Math is the original punk rocker

Look here, I know what’s going on in that skull of a head you’ve got there, you’re thinking “But Mr. W, I never got this math stuff, it’s nothing but uncool. Math can’t help me with my banjo lessons, math can’t help me rock the vote, math can’t help me with taxes. The way I see it, math’s got all the problems, so why is it that kids like me gotta solve them?” Well, that’s brave of you to think and you aren’t wrong. I’m not gonna sit here and pretend that math is helpful in any way, I know you kids are too smart for that. But you know what you aren’t too smart for? Me convincing you that math is the original punk rocker!

I can already hear you all scoffing and scuffing and guffawing at me, but give me time. Let’s start with the most obvious piece of evidence. We can all agree that punk rockers rule, correct? They all have holes in their pants and sick Mohawks, but let’s think about that. What is a hole in a jean, but a vector field of a real-valued 2 π periodic function? And what about those Mohawks? That barber probably knows a thing or two about conic sections. I’m certain I’ve convinced all of you, but don’t worry because I’m just getting started.

Let’s think about some famous punk rockers, you’ve got The Sex Pistols, The Ramones and… wait a second. The Ramones? Isn’t that basically the RamONEs? That doesn’t seem like a coincidence. But what do I know? I only saw the RamONEs live. The crowd was huge, I felt like a single element in a set, not a bad feeling if you ask me. Their music was so loud, it was hitting everyone’s ears. Think about it like this, Joey’s instruments were functions which created a surjection from the set of band members to the set of the crowd. If that’s not cool, I don’t know what is.

We’ve been talking a lot about the punk aspects of math, but math’s got a lot of rocking in it as well. All the best punk rockers love the musical scale (ABCDEFG), but that’s just a set of all letters under modular 7. Let’s pretend that this set is a group under the operation of two notes being played together, even though it doesn’t have comutivity or an identity or inverses, but ignore that for the sake of argument. In that case you would get a homomorphism to the set of all chords (something else punk rockers famously love). Let me know if you want to see the proof of this, because I can do it.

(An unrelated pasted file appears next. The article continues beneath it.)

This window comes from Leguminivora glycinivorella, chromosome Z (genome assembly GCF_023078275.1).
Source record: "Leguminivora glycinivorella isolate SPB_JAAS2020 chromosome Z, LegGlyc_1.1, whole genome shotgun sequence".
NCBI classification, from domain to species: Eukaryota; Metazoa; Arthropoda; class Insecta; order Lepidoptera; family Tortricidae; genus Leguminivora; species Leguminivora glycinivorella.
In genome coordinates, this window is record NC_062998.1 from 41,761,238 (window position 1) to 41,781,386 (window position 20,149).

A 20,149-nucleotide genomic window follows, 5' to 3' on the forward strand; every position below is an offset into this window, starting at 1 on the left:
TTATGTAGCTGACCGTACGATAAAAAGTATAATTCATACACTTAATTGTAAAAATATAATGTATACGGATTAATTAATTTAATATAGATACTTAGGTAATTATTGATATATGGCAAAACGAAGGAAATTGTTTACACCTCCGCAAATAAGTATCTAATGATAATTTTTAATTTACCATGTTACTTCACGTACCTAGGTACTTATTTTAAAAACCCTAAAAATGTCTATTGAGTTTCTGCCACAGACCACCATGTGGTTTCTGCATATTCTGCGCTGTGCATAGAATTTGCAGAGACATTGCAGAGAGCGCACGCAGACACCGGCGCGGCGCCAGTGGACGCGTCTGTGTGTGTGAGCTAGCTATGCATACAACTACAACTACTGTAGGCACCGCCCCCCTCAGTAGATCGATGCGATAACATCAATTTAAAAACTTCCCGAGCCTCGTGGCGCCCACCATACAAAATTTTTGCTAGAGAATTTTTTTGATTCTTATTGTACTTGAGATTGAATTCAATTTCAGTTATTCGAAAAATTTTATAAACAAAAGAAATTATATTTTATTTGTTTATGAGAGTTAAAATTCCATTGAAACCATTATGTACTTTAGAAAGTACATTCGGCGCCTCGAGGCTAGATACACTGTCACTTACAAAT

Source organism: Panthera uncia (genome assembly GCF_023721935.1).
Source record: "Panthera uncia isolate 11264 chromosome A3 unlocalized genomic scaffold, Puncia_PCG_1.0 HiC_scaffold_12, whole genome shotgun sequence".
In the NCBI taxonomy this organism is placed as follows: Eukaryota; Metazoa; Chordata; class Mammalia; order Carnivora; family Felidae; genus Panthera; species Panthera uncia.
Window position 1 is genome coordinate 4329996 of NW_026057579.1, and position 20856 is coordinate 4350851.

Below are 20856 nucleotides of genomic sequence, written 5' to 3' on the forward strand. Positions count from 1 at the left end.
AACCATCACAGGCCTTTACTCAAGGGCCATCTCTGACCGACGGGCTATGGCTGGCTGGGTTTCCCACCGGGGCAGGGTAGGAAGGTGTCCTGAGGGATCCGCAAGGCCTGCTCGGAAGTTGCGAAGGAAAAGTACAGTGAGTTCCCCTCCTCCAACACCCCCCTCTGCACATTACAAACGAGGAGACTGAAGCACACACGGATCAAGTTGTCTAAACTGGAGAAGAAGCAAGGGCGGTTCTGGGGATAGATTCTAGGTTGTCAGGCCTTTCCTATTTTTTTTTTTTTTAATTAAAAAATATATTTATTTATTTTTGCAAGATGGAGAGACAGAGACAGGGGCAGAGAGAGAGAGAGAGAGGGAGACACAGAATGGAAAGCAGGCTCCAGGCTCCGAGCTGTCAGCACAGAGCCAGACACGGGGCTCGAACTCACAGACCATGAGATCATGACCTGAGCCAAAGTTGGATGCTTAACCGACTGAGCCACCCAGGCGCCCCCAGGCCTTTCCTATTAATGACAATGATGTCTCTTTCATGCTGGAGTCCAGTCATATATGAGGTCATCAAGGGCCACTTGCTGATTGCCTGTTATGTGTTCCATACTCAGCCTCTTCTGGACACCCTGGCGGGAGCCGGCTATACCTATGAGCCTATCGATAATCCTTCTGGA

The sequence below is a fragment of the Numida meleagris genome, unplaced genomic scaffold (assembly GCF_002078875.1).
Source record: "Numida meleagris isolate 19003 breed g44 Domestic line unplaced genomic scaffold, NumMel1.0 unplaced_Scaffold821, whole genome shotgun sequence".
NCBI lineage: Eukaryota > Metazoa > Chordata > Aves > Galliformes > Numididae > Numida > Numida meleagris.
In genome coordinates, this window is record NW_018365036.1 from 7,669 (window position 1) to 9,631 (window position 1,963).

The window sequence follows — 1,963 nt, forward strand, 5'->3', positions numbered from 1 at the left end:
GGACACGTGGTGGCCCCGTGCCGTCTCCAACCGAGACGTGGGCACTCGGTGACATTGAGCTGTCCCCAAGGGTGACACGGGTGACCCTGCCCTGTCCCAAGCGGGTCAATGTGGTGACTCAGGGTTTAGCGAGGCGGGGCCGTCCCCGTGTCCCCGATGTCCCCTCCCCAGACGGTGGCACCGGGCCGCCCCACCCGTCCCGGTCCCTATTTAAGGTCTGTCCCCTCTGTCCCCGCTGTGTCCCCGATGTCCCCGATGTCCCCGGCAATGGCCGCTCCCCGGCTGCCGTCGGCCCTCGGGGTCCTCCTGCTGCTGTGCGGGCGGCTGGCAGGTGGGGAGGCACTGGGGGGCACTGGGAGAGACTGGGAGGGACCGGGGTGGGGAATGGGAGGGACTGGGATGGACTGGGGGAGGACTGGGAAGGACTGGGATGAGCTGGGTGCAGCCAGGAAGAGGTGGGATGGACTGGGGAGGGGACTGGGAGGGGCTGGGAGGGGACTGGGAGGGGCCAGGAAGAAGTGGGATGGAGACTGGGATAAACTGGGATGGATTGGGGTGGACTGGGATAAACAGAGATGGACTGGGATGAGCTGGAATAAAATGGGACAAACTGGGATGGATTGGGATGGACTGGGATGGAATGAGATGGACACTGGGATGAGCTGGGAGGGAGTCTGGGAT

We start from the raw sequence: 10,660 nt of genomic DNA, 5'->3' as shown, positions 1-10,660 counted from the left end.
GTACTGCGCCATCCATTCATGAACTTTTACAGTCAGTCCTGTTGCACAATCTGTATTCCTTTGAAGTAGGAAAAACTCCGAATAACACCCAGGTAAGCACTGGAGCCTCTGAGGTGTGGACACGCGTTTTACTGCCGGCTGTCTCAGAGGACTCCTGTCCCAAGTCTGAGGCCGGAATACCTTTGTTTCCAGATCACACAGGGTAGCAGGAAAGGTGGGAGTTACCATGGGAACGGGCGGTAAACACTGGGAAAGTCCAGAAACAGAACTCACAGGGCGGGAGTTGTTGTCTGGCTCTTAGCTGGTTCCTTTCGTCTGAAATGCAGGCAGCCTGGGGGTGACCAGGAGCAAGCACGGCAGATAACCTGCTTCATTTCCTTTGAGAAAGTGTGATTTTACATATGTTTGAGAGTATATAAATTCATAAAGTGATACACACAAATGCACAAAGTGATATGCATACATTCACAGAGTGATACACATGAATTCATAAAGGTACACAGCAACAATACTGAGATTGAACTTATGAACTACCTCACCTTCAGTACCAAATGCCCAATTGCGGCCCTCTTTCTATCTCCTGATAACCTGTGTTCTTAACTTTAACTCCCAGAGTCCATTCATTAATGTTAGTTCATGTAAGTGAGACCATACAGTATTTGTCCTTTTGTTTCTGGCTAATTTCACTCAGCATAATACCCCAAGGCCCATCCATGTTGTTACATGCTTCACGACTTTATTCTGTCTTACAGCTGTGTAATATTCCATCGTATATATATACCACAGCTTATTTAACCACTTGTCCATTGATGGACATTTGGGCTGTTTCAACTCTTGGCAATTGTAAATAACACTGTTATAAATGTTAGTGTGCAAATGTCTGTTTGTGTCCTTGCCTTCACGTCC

Punk rockers don’t listen to anyone (unless it’s another punk rock band). They are famous for playing and living by their own rules. This actually reminds me of a friend of mine, Muhammad ibn Musa al-Khwarizmi. Back in his day, people didn’t care about numbers, numbers were outcasts. It was only al-Khwarizmi who was punk rock enough to listen to the numbers. He looked in the face of numbers and told them exactly what they were, putting a mirror up to numbers just like punk rock putting a mirror up to the suits of the world.

Before anyone sends me anything, I know punk rock is all about anarchy and chaos and math is just a bunch of rules. That’s a fair point, but totally wrong. Math is just as much about anarchy as The Clash is. I mean think about the set of all integers and the set of all odd numbers, both of them are infinite, but all of the odd numbers are in the set of integers. But defying all odds, in the face of everyone, they’ve got the same cardinality baby. Chaos reigns supreme in the world of cardinality and infinity does what it wants at all times.

According to some people, it isn’t the notes or the anarchy or even the RamONEs that make punk rockers punk rockers, they claim that punk rock can’t be defined and that is what keeps math from being the original punk rocker. Punk rock can’t be defined, huh? Try telling that to any number defined by zero. Mic drop.

I believe I’ve made my case, but I’ve left the most damning piece of evidence for the very end. I’ve only got one thing to say, Blink-182. That kind of says it all. If you want to rock out with your calculator and me, hit me up on Wolfram Alpha.

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